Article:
Singular Visions, at the Whitney Museum of Art. In what promises to be a highly intriguing move, the Whitney has rearranged the furniture on the fifth floor to produce a show that features just 12 artists from their permanent collection. Over the coming year, occasional substitutions will be made, but this will be an opportunity to enjoy a single work with plenty of space (and time to look at it)—certainly a luxury we all seem to be short of these days. Works by Eva Hesse, Edward Kienholz and Paul Chan will all be featured. Of particular interest: one of the dozen works now featured in the show is an edition of A.A. Bronson’s portrait of Felix Partz, from 1994—a work that is now the subject of some controversy. (Bronson has asked that it be removed from the National Portrait Gallery’s Hide/Seek show, after the Smithsonian pulled a work by David Wojnarowicz when it came under fire from a right-wing fringe group. Thus far, the NPG has refused.) The Whitney offers the opportunity to study this truly moving death portrait in the quiet, contemplative space that it deserves. Now open, in Manhattan.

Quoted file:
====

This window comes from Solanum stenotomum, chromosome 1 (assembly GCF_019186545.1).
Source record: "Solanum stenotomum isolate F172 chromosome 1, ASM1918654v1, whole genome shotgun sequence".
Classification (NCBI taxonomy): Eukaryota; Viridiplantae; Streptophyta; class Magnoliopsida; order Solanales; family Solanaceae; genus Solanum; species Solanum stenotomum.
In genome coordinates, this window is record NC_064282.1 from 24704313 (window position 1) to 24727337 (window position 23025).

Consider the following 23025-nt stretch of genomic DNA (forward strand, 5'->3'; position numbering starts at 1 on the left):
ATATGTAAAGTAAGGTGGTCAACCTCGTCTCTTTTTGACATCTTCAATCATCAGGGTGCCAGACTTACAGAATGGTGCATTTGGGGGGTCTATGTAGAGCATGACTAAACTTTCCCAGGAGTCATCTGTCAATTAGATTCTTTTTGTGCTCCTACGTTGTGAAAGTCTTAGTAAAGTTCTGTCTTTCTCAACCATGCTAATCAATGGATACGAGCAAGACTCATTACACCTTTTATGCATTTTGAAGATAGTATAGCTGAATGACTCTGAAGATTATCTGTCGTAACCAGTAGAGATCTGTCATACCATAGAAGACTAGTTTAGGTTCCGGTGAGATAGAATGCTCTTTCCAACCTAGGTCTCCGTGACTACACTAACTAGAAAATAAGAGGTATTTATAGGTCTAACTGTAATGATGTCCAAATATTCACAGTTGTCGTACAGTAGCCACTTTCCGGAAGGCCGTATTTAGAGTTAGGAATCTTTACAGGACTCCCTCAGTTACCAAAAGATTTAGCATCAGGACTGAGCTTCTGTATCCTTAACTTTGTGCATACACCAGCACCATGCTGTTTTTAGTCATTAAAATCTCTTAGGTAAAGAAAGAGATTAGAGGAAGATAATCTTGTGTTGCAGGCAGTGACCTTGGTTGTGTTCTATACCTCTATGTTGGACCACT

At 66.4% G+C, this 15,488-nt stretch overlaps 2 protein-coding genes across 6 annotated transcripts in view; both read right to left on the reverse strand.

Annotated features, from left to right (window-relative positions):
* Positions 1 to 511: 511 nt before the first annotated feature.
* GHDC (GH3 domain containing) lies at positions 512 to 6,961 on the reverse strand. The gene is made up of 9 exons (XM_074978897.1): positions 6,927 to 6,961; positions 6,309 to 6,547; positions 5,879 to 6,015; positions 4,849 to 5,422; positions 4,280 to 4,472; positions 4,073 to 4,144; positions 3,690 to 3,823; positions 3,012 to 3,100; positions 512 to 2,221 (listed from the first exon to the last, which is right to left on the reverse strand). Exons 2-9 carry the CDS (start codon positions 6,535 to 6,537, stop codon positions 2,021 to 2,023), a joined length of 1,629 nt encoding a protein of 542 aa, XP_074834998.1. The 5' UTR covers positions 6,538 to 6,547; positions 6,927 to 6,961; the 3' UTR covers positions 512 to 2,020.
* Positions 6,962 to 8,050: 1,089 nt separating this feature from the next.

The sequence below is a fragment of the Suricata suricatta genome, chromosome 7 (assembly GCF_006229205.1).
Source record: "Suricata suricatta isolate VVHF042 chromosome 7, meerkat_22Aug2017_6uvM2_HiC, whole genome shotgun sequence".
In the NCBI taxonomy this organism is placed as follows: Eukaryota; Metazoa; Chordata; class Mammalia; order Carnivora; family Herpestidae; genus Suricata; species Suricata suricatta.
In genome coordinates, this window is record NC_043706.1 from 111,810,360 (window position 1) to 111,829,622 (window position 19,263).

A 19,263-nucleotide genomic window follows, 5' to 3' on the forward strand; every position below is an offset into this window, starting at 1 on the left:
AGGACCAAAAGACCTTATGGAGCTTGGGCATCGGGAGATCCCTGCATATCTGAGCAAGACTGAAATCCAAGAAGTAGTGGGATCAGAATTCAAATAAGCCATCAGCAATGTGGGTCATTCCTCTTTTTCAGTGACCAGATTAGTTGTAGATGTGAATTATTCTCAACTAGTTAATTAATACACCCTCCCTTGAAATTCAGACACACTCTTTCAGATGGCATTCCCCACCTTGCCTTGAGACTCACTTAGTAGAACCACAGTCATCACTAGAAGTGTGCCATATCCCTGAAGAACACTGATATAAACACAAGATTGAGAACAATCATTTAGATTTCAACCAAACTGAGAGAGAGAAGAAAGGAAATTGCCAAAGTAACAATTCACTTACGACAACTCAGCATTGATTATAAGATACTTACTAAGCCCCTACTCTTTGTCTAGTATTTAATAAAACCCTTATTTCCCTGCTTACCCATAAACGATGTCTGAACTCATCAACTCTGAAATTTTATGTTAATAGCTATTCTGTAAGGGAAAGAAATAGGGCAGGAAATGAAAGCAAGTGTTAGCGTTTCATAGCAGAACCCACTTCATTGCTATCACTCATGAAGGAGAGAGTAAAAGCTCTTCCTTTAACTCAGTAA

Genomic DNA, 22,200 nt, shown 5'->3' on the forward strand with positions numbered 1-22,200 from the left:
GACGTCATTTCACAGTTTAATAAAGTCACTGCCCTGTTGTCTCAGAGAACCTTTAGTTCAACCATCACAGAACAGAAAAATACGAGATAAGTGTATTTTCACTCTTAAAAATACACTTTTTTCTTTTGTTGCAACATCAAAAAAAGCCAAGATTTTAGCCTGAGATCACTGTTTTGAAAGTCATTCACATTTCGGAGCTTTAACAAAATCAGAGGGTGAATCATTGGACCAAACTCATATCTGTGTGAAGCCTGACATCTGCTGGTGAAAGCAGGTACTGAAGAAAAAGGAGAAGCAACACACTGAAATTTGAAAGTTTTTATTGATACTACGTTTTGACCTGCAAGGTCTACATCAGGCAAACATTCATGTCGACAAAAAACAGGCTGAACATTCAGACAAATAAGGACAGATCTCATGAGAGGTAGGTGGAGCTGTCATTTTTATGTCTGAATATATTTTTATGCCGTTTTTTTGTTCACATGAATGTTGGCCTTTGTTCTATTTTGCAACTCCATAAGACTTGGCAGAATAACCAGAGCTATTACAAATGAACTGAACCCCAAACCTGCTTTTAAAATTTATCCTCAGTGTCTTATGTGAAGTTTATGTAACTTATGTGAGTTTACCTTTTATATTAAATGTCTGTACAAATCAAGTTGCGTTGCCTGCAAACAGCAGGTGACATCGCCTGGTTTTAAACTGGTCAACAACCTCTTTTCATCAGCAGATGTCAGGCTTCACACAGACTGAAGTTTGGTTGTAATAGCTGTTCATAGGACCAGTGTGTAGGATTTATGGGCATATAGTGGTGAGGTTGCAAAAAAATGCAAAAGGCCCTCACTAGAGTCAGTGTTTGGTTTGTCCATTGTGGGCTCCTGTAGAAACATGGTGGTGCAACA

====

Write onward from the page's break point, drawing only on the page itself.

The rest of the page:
John Baldessari: Pure Beauty, at the Metropolitan Museum of Art. Proving that conceptual art doesn't have to be full of itself, the career retrospective of this cheeky California artist is a joy to look at—offering plenty of tongue-in-cheek jokes for the artist set. Pay special attention to his works from the ‘60s and ‘70s, which are particularly idiosyncratic. The show closes soon, so be sure to get over to the Met before it does. Through January 9th, in Manhattan.

Sort of related: No time to see art in person? Then enjoy it on the worldwide web, where ‘net artist Brian Piana has thoughtfully created a Web site that channels all “Xmas”-related Tweets into a single screengrab-worthy location. Happy Holidays! And welcome to your newest Internet time-suck…

When it came to musty freakiness nobody delivered quite like Edward Kienholz (1927-1994). The Whitney now has his  piece 'The Wait'—complete with taxidermied cat—on view as part of 'Singular Visions.'
When it came to musty freakiness nobody delivered quite like Edward Kienholz (1927-1994). The Whitney now has his piece 'The Wait'—complete with taxidermied cat—on view as part of 'Singular Visions.' ( Photograph by Jerry L. Thompson. Whitney Museum of American Art, New York. )
Also part of the Whitney's 'Singular Visions': This sculpture by the German-born Eva Hesse, an artist known for her fragile yet visually impactful works—such as 'No Title,' made with latex and string.